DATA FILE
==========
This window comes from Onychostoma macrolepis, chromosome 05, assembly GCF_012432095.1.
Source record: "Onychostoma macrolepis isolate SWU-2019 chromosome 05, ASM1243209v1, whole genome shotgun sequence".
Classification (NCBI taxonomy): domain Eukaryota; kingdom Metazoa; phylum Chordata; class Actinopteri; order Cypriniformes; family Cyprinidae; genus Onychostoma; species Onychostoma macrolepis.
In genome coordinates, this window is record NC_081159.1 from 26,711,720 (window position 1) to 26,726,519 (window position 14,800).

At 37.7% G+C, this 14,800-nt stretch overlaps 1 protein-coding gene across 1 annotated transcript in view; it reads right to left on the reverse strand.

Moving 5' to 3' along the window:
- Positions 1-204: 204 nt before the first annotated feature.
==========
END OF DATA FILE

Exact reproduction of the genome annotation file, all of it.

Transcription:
This window comes from Onychostoma macrolepis, chromosome 05, assembly GCF_012432095.1.
Source record: "Onychostoma macrolepis isolate SWU-2019 chromosome 05, ASM1243209v1, whole genome shotgun sequence".
Classification (NCBI taxonomy): domain Eukaryota; kingdom Metazoa; phylum Chordata; class Actinopteri; order Cypriniformes; family Cyprinidae; genus Onychostoma; species Onychostoma macrolepis.
In genome coordinates, this window is record NC_081159.1 from 26,711,720 (window position 1) to 26,726,519 (window position 14,800).

At 37.7% G+C, this 14,800-nt stretch overlaps 1 protein-coding gene across 1 annotated transcript in view; it reads right to left on the reverse strand.

Moving 5' to 3' along the window:
- Positions 1-204: 204 nt before the first annotated feature.